This is not the first time I have noted that Guatemala is the land where old school buses from the U.S. come to die. But I have to say that they certainly live out colorful lives before they pass on to that Great Terminal in the Sky.
There was a line of buses blocking our turn onto Calle Roosevelt yesterday as we went to the office. The buses inched past as they disgorged passengers. And there she was, third in line, a converted school bus with the name Jenifer in large letters down the side.
It is not unusual for buses here to have names. Esmeralda seems to pop more often than expected; either that, or one distinctive bus gets around a lot. They may have names like “La Izalqueña”—“The Girl from Izalco.” There are variants on terms of endearment, like “Mi Chiquita” or “Mi Dulcita”—“My Little One” or “My Little Sweetie.” A lot of the buses bear slogans: “A Gift from God,” “Jesus Is My Lord,” or “God Is My Guide.” The way these buses are driven, we can only hope that the latter is true.
Jenifer was a particularly good example of restoration. While some of the buses that come here retain their original yellow and black, complete with “Franklin County School District” down the side, many others get a makeover. Jenifer had a nicely done green, red, and yellow paint job with chrome pieces on the wheel hubs. Some buses have paint jobs that almost look like murals, along with a whole lot of chrome, big air horns, and occasionally mean-looking chrome hub pieces that remind me of the chariot wheel knives in Ben Hur.
There is a hierarchy of buses in Guatemala City. There are a few large, green new buses that run the routs to downtown and back. You can ride them for one quetzal—about twelve and a half cents U.S. There are guards on the platforms and the buses are clean and I would feel safe riding them. There are blue and white intra-urban buses that are older, more crowded, and more problematic. Then there are the red buses, many of them Mercedes—old, decaying hulks. The diesels often spill out toxic black clouds that make you hang back so you can see the pedestrians that may be scurrying across the street behind them. People are packed in so tightly that it’s hard to exit. There will probably be people on the lowest step hanging out the door by one handhold. The security adviser for our mission area said that if you ride on one of the red buses you can plan on being robbed. One of the missionaries who served with us here called the red buses “zombie vehicles”—the walking dead of buses, held together by who-knows-what.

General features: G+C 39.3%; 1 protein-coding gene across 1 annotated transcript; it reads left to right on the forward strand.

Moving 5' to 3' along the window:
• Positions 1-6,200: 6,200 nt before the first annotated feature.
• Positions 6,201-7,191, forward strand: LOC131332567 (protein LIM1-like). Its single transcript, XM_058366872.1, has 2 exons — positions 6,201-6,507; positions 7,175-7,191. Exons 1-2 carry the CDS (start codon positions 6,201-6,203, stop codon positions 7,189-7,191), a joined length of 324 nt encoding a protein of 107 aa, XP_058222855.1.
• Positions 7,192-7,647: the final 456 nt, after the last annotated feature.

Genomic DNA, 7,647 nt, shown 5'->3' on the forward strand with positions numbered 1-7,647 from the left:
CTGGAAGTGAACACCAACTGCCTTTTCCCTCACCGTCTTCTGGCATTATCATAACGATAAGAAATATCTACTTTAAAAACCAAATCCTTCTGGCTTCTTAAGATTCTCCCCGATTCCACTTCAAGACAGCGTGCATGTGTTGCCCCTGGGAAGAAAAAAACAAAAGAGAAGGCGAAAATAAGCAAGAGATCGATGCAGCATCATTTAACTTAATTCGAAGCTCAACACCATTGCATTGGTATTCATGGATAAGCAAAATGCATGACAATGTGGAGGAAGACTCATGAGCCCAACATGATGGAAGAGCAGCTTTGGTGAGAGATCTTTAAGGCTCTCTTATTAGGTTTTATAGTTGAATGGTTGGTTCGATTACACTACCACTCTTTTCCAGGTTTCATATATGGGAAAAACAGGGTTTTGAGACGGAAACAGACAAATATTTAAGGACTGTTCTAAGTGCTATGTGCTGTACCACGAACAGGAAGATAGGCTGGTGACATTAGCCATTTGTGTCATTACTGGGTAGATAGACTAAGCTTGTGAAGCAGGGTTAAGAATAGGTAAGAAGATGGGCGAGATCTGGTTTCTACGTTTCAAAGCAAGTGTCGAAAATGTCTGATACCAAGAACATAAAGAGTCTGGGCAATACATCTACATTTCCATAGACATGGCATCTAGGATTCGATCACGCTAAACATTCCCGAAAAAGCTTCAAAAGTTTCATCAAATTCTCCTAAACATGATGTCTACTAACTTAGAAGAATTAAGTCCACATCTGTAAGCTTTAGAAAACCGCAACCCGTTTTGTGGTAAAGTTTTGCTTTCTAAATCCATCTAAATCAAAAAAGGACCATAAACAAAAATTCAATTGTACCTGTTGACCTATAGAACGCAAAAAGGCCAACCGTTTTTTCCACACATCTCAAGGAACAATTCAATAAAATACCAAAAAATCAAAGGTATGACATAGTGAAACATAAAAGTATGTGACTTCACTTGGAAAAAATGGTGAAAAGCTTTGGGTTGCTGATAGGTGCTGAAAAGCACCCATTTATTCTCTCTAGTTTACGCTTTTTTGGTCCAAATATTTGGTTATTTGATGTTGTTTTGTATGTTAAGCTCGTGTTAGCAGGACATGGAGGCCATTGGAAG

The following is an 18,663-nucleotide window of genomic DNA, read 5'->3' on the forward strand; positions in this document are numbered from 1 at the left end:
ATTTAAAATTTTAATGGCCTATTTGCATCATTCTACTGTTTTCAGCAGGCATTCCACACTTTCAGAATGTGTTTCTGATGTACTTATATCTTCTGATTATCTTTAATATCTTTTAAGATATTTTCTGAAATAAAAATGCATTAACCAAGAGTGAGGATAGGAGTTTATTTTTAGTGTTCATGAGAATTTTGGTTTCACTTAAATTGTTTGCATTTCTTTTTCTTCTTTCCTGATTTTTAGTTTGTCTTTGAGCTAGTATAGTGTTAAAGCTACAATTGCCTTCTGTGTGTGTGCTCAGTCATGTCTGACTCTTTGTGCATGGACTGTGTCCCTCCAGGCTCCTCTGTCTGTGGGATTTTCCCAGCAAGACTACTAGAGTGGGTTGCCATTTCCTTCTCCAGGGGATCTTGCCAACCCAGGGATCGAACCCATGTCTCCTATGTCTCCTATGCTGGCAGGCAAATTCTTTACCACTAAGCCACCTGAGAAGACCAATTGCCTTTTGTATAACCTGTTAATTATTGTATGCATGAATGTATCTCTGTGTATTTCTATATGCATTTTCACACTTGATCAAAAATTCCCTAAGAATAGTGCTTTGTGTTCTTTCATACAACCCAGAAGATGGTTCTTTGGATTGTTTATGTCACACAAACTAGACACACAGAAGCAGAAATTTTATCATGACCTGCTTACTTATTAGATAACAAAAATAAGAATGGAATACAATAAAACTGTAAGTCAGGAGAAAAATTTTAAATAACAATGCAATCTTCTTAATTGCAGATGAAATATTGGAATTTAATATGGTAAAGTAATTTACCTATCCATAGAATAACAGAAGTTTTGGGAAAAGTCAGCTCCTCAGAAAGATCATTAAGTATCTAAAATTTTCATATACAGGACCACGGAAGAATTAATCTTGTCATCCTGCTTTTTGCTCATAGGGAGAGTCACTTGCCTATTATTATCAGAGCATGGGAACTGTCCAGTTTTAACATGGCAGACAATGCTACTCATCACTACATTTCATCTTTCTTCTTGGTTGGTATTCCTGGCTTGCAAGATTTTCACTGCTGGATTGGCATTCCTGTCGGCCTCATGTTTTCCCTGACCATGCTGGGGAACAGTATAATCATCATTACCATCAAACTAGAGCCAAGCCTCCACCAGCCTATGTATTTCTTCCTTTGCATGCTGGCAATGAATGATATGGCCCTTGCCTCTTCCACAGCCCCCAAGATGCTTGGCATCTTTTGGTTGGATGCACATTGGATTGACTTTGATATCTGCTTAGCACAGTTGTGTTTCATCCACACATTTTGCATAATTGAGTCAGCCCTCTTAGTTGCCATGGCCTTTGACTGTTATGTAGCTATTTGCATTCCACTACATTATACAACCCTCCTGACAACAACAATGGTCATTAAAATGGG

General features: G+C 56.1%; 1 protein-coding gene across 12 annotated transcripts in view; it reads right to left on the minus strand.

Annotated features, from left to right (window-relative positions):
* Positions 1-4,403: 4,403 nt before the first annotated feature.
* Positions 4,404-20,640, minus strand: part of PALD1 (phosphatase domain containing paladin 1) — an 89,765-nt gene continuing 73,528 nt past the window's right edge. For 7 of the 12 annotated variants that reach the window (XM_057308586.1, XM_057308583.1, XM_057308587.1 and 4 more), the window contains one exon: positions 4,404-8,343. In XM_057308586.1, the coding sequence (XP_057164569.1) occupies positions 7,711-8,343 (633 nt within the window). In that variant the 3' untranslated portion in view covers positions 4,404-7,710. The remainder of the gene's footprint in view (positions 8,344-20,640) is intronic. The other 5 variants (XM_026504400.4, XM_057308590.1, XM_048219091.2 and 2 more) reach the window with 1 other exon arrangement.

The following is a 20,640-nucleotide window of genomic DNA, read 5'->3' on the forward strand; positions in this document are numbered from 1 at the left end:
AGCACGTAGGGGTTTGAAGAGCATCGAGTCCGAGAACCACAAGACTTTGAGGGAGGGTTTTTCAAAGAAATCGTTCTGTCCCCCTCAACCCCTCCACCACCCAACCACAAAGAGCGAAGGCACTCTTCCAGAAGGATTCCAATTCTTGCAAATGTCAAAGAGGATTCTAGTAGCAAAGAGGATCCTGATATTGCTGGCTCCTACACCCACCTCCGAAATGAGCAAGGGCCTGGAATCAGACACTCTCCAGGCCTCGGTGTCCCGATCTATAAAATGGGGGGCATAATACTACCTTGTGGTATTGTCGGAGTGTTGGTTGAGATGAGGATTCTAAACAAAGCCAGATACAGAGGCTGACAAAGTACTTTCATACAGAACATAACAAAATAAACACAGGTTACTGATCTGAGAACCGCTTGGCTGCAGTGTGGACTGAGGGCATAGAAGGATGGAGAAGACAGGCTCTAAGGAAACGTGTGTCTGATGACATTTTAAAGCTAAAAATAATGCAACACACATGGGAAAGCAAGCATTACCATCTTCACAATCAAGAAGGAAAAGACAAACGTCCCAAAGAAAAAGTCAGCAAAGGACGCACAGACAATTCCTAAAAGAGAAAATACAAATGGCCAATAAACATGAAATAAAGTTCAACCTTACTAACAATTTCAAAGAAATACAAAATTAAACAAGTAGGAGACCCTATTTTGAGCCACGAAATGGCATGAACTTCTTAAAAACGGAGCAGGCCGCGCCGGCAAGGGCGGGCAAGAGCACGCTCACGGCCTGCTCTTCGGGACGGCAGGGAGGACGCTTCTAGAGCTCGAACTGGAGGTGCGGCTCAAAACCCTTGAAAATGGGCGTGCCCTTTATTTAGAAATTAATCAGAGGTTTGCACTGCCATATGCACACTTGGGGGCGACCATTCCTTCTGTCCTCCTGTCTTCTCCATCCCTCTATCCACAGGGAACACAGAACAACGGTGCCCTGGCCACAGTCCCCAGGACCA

That’s the scary part.
The fascinating part is watching life go by when you’re stopped waiting to get onto Roosevelt and passengers begin to pile out of the buses. There may be people in business dress striding down the street to the office, students with mochilas—backpacks—on their shoulders, or a woman in Mayan typical dress with a basket or bag of goods to sell on the street corner. Knots of pedestrians wait at the edge of the street to dash and weave through the traffic because there is no crosswalk. At the curb, another woman in typical dress, having sold all of her homemade food for the day, loads her empty basket and folding table into one of the taxis that hangs around at the bus stops.
For all of them, this is normal, day-to-day life.
For us, it is an interesting cultural experience, one of the indicators that we’re not in Kansas anymore—even if the lettering on the bus says “Wichita Schools.”